“Lembergs has served as the Mayor of Ventspils, Latvia, since 1988," reads the OFAC statement. "From that time, he has been repeatedly accused of money laundering, bribery, and abuse of office. Lembergs controls entities through political parties and corrupt politicians, and systematically exploits those entities and individuals for his own economic gain.

Aivars Lembergs...
...was in charge of the Freeport of Ventpsils as the city's Mayor

"Lembergs has used his influence over leadership of political parties to shape government personnel and place certain government officials in positions, as well as obstruct other government officials from obtaining leadership positions.

"Additionally, Lembergs has leveraged and corrupted law enforcement officials to protect his interests and subvert politicians whom he otherwise was unable to control.”


As long as the OFAC sanctions affect four legal entities, including the Ventspils Freeport Authority (VFA), associated with Aivars Lembergs, the measures taken by the Latvian government are meant to separate VFA from the port’s operations, in the words of the country’s Prime Minister Krisjanis Karins.


As far as the Freeport of Riga is concerned, some "individuals and their legal entities," added the US black list, "have a great deal of influence also in Riga,". The Latvian government, therefore, deems it necessary to take urgent action to protect the port’s business.


Furthermore, the US sanctions against Aivars Lembergs have “created an opportunity to reduce corruption at the ports and sort out their general administration,” said the government. That is why, after the steps that should be taken immediately, the government will consider other changes to help improve port operations and management in the future.

Meanwhile, Aivars Lembergs has left VFA’s board “in order to avoid disrupting its activity and competitiveness,” whilst calling the corruption allegations against him “fake news.”

The US Department of the Treasury has given the companies working at the Freeport of Ventspils 30 days to wind down their operations with the sanctioned entities. After that, Latvia will reportedly be able to ask Washington to extend the 30-day period.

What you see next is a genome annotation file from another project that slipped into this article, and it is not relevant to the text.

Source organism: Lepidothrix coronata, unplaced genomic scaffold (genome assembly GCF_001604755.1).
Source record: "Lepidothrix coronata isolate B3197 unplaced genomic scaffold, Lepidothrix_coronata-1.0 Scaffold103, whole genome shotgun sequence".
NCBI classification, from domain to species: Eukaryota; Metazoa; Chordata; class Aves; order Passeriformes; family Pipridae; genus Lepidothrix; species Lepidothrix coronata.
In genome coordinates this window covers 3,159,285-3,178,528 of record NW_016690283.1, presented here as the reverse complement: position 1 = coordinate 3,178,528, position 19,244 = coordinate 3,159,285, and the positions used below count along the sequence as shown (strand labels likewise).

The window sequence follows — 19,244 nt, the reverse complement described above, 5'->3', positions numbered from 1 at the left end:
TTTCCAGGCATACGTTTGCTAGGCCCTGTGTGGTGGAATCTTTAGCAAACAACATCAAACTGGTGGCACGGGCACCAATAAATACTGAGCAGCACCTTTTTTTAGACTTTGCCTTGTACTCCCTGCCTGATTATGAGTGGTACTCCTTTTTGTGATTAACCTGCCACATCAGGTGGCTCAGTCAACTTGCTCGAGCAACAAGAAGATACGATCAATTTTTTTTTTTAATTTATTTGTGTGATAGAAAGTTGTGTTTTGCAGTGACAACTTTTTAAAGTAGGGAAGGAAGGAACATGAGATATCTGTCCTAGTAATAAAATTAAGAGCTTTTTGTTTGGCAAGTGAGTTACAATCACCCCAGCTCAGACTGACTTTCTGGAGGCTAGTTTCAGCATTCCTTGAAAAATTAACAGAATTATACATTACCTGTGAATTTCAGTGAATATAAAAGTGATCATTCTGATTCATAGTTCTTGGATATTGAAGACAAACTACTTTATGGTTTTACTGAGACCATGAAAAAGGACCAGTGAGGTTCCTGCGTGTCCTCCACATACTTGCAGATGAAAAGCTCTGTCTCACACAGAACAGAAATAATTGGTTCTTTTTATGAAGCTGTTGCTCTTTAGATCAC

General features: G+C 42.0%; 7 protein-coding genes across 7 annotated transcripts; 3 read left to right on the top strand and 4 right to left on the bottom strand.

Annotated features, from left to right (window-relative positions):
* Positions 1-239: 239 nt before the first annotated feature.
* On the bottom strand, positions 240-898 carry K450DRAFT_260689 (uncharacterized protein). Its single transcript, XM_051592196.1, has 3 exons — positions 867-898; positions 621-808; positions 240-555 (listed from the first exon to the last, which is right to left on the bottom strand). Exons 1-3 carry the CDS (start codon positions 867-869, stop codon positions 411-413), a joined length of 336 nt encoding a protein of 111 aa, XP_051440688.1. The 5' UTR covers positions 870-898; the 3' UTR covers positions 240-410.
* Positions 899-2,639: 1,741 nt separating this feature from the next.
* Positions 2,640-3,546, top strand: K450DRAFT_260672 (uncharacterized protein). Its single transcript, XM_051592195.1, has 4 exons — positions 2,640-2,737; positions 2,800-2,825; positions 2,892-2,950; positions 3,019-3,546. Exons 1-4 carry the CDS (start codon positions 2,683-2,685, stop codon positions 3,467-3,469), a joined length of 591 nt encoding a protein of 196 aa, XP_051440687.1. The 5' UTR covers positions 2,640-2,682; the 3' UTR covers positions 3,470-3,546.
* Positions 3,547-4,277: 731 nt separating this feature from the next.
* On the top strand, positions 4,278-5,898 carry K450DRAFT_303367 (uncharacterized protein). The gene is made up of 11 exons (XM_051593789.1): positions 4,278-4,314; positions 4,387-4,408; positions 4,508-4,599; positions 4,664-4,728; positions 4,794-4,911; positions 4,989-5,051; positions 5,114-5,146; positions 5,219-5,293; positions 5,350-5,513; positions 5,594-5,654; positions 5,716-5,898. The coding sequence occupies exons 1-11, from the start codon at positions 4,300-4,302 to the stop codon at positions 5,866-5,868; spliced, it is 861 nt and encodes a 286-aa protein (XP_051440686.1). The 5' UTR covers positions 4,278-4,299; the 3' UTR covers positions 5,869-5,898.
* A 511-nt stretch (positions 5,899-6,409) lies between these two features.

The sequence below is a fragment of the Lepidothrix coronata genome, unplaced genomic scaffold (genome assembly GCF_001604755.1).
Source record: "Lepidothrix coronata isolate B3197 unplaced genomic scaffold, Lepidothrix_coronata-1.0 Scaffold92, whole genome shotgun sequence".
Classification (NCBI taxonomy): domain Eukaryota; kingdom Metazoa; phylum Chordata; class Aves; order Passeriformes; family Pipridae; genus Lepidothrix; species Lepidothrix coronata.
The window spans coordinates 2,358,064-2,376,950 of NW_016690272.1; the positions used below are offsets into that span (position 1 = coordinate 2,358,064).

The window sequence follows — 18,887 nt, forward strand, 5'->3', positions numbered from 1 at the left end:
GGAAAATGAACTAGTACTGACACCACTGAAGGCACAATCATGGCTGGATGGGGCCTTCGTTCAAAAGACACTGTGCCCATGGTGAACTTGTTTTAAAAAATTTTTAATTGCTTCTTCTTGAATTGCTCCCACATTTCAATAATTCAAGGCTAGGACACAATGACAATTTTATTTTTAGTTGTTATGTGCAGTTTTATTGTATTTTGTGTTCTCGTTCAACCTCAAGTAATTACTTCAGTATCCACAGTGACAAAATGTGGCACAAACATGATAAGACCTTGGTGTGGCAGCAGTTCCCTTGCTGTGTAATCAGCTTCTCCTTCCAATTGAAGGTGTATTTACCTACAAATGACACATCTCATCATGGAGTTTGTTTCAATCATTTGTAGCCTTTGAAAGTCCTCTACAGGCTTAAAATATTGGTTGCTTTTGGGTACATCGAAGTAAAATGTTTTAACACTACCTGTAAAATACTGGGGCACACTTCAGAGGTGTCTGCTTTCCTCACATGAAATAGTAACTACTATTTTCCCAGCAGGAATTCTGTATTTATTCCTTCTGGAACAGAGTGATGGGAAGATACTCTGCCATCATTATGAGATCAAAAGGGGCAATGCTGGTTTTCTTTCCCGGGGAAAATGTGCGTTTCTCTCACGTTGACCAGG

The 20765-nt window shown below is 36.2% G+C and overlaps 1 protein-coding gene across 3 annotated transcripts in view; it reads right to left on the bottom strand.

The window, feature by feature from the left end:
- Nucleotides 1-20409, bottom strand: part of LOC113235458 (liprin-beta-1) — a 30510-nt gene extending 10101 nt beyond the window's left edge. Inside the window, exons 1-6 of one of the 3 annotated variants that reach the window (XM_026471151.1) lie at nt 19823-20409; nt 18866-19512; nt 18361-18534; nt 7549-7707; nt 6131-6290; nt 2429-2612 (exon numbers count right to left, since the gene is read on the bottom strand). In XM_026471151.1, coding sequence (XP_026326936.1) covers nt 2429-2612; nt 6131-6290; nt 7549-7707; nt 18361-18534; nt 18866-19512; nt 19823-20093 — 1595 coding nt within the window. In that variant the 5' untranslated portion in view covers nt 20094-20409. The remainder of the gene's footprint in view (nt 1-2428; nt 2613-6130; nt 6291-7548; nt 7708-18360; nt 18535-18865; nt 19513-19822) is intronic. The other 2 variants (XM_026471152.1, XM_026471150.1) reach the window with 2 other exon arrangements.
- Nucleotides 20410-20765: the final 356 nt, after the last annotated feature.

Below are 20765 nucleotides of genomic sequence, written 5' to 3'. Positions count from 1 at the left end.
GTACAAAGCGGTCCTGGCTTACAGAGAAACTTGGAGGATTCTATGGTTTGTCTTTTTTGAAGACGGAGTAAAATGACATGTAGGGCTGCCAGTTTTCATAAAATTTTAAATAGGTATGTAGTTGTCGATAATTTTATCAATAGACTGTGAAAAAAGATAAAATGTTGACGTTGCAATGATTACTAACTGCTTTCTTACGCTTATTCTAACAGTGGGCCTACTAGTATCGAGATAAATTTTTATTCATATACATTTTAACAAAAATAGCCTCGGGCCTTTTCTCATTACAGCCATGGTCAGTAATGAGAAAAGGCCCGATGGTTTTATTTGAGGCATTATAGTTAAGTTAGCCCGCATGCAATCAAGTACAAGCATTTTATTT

Riga, the country’s largest port, saw a 10.5% y/y decrease in its handling volume (to 23.9 Mt) during the first nine months of 2019. It handled 15 Mt (down 12.8% y/y) of dry bulk, 6.2 Mt (down 3.1% y/y) of general cargo and 2.7 Mt of liquid cargoes (down 12.2% y/y). In 2018 Riga handled 36.4 Mt, down 8.2% on 2017.


Ventspils is Latvia’s second biggest port. During the three quarters of the current year, it increased its total handling volume by 10% year-on-year to 16.6 Mt, including 7.9 Mt of liquid bulk (down 1% y/y), 6.8 Mt of dry bulk (up 35% y/y) and 1.9 Mt of general (down 7% y/y) cargoes, according to the port’s data. Container handling slumped by 90% y/y over the period to 216,000 TEU. In 2018 the port handled 20.3 Mt (up 1% on 2017).


Since Soviet times, Russia’s oil, coal and grain exports to Europe have made up the bulk of cargo flows handled by the Latvian ports. However, since the 2000s, Moscow has been aggressively developing own handling facilities on the Baltic coast, and encouraged them to take export flows over from the Baltic States’ counterparts.

The Port of Klaipeda's success can be emulated, says LLA's Chairman Normunds Krumins

Therefore, Russian market experts tend to believe that the planned change of the Latvian ports’ ownership will not really strengthen their competitive positions, at least in the short run. They point to possible problems in managerial decisions, delegation of powers, transport and logistics bottlenecks.


On the other hand, the future "nationalisation" of the Latvian ports may result in an unforeseen breakthrough in their development, said Normunds Krumins, Chairman of the Latvian Logistics Association.


He believes that port management reform has been a strong point in the policy of other governments in the Baltic countries over the past 15–17 years and that the throughput of this or that port mainly depends on the managerial skills of its administration.


For instance, the state-run Seaport of Klaipeda in neighbouring Lithuania has seen steady increases in volumes and capacity, under well-managed government programmes and development strategies.


Source: WorldCargo News